Beneath the snowstorm-induced climate feuding that has pervaded the media for the last few weeks, an interesting thing is happening: The Washington Post, a national newspaper, is distinguishing itself with local weather coverage.

During the first half of February, the Post’s Capital Weather Gang blog has experienced record traffic and comment volume, with at least a twenty-fold increase in traffic from typical pre-storm levels, according to “gang” member Andrew Freedman.

Since the first of two major storms hit Washington, D.C. two weeks ago, the site has been providing two to four up-to-date forecasts and advisories, replete with full color weather graphics, per day in addition to in-depth analyses of why the storms have been so powerful, storm statistics, and “must see” pictures and videos of the snowy conditions. Bells and whistles that show current weather conditions, the six-day forecast, airport information, and more adorn the left-hand side of the page. The gang also keeps readers informed via Twitter and Facebook.

“The Post put us out front-and-center during the snowstorm, where we helped the paper go toe-to-toe with local TV/radio in the local weather wars in a manner that, as far as I know, was unprecedented in local media coverage of severe weather events,” Freedman wrote in an e-mail. “I don’t know of any other newspaper in the country that has a weather blog that is similar in purpose, scope, and scale to the Capital Weather Gang. We’re essentially the Post’s in-house “Weather Channel,” except that during storms we can be found glued to computer screens rather than outside doing live shots on the National Mall.”

The blog was formerly a completely independent entity known as Capitalweather.com, created by Jason Samenow, a fulltime climate science analyst for the federal government, who still runs the show. The current Web site claims the original is “believed to be the world’s first local weather blog.” Samenow partnered with the Post in January 2008 and expanded his team (a term the group also emphasizes). The “Gang” now comprises seven meteorologists (one labeled a tropical weather expert), five writers/photographers, one tech guy, and two occasional contributors. While team members are paid for their work at Capital Weather Gang, all of them have other part- or full-time jobs.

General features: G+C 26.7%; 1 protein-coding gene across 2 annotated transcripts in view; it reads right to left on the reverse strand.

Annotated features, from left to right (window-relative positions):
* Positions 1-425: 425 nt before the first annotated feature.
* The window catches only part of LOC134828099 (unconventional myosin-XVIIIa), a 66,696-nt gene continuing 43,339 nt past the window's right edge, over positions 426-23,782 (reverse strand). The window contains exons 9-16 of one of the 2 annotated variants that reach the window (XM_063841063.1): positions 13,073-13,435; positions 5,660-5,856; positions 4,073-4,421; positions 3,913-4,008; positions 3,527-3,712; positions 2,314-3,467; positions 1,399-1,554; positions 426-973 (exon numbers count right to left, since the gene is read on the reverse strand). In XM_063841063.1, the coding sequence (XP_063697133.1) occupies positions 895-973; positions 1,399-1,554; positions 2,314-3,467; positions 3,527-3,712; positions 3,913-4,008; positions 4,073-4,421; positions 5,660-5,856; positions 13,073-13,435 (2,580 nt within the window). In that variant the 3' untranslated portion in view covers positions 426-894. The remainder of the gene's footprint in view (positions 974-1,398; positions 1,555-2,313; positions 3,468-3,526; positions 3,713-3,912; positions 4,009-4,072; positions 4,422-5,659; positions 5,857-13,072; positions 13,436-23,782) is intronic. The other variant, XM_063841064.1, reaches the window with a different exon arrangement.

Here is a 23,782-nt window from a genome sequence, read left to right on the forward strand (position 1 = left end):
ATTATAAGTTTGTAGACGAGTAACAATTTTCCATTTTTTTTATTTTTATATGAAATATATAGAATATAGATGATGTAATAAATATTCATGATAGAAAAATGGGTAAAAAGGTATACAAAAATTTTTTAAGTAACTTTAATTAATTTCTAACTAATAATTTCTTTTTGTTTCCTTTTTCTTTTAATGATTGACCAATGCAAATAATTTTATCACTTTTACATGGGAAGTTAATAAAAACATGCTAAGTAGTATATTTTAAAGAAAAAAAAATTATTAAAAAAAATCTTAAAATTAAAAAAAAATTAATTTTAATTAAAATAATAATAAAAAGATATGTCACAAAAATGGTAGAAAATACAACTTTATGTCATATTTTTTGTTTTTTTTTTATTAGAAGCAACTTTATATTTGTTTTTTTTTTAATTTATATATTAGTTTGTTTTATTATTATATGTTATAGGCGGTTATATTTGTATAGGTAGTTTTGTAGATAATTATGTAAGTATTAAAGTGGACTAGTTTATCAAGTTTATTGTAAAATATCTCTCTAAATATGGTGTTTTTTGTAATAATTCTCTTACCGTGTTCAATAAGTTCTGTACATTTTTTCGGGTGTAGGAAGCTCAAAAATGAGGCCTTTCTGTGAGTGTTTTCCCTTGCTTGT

The Observatory has complimented Freedman’s coverage of climate-change news on a number of occasions (and he has contributed to CJR under the auspices of Climate Central), but it is the richly contextualized forecasting that has apparently been key to the blog’s success.

“One of our approaches that has received positive feedback from readers is our emphasis on probabilistic forecasting, in which we estimate the odds for a given forecast outcome,” Freedman wrote in his e-mail. “We also provide readers with an open and honest discussion of forecast uncertainty, explaining what factors might result in more or less snowfall than forecast, for example. Television weathercasters can sometimes downplay uncertainty, either due to time constraints or pressure from management to portray their weather coverage as superior to the competition. But especially with severe weather events - and these storms were about as severe as winter storms can get in the Washington area - it is vital to inform the public about how likely it is that a forecast will verify, and why.”

Of course nobody’s perfect, but the Capital Weather Gang seems big on owning up to its mistakes and seeking reader feedback. In August 2008, the gang advertised for a “weather checker/ombudsman” to point out errors. That effort at quality control was necessary, the team said, because of its unique use of the blog platform.

“While forecasts heard on TV and radio disappear into thin air the second they leave the meteorologist’s mouth,” the advertisement read, “CWG’s are archived for eternity, or at least until the Internet is destroyed. The same cannot be said for forecasts found on sites like weather.com, AccuWeather.com or even the National Weather Service, where old forecasts are nowhere to be seen once replaced by a new one.”

Curtis Brainard is the editor of The Observatory, CJR's online critique of science and environment reporting. Follow him on Twitter @cbrainard.